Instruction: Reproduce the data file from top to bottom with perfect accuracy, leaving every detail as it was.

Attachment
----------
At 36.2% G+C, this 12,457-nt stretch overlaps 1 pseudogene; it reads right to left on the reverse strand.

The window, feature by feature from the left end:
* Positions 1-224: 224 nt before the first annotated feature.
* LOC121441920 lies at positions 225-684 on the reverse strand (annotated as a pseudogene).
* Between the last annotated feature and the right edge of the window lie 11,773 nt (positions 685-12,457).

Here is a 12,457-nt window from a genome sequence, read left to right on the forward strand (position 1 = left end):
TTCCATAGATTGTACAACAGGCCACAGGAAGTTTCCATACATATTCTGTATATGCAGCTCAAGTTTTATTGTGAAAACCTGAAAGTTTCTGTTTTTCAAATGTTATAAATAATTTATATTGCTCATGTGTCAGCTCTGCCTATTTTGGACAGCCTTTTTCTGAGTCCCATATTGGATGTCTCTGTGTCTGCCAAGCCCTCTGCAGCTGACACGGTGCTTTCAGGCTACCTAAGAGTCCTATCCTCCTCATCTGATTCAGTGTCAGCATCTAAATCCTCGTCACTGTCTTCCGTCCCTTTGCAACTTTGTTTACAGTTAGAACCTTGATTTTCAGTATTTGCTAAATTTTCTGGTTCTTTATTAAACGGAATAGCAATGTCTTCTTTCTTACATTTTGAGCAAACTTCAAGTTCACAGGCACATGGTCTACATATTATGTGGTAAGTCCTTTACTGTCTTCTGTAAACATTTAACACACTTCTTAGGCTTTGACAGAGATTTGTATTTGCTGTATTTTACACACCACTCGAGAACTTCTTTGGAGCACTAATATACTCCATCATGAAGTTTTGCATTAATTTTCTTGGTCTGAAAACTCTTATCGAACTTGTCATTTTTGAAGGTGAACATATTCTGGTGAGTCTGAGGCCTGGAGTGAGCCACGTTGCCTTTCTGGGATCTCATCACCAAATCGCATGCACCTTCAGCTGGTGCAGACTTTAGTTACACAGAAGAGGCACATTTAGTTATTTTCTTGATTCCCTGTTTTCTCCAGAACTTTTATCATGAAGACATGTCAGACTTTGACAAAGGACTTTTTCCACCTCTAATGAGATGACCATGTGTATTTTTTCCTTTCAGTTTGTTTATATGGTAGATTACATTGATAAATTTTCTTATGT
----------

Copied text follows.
At 36.2% G+C, this 12,457-nt stretch overlaps 1 pseudogene; it reads right to left on the reverse strand.

The window, feature by feature from the left end:
* Positions 1-224: 224 nt before the first annotated feature.
* LOC121441920 lies at positions 225-684 on the reverse strand (annotated as a pseudogene).
* Between the last annotated feature and the right edge of the window lie 11,773 nt (positions 685-12,457).

Here is a 12,457-nt window from a genome sequence, read left to right on the forward strand (position 1 = left end):
TTCCATAGATTGTACAACAGGCCACAGGAAGTTTCCATACATATTCTGTATATGCAGCTCAAGTTTTATTGTGAAAACCTGAAAGTTTCTGTTTTTCAAATGTTATAAATAATTTATATTGCTCATGTGTCAGCTCTGCCTATTTTGGACAGCCTTTTTCTGAGTCCCATATTGGATGTCTCTGTGTCTGCCAAGCCCTCTGCAGCTGACACGGTGCTTTCAGGCTACCTAAGAGTCCTATCCTCCTCATCTGATTCAGTGTCAGCATCTAAATCCTCGTCACTGTCTTCCGTCCCTTTGCAACTTTGTTTACAGTTAGAACCTTGATTTTCAGTATTTGCTAAATTTTCTGGTTCTTTATTAAACGGAATAGCAATGTCTTCTTTCTTACATTTTGAGCAAACTTCAAGTTCACAGGCACATGGTCTACATATTATGTGGTAAGTCCTTTACTGTCTTCTGTAAACATTTAACACACTTCTTAGGCTTTGACAGAGATTTGTATTTGCTGTATTTTACACACCACTCGAGAACTTCTTTGGAGCACTAATATACTCCATCATGAAGTTTTGCATTAATTTTCTTGGTCTGAAAACTCTTATCGAACTTGTCATTTTTGAAGGTGAACATATTCTGGTGAGTCTGAGGCCTGGAGTGAGCCACGTTGCCTTTCTGGGATCTCATCACCAAATCGCATGCACCTTCAGCTGGTGCAGACTTTAGTTACACAGAAGAGGCACATTTAGTTATTTTCTTGATTCCCTGTTTTCTCCAGAACTTTTATCATGAAGACATGTCAGACTTTGACAAAGGACTTTTTCCACCTCTAATGAGATGACCATGTGTATTTTTTCCTTTCAGTTTGTTTATATGGTAGATTACATTGATAAATTTTCTTATGT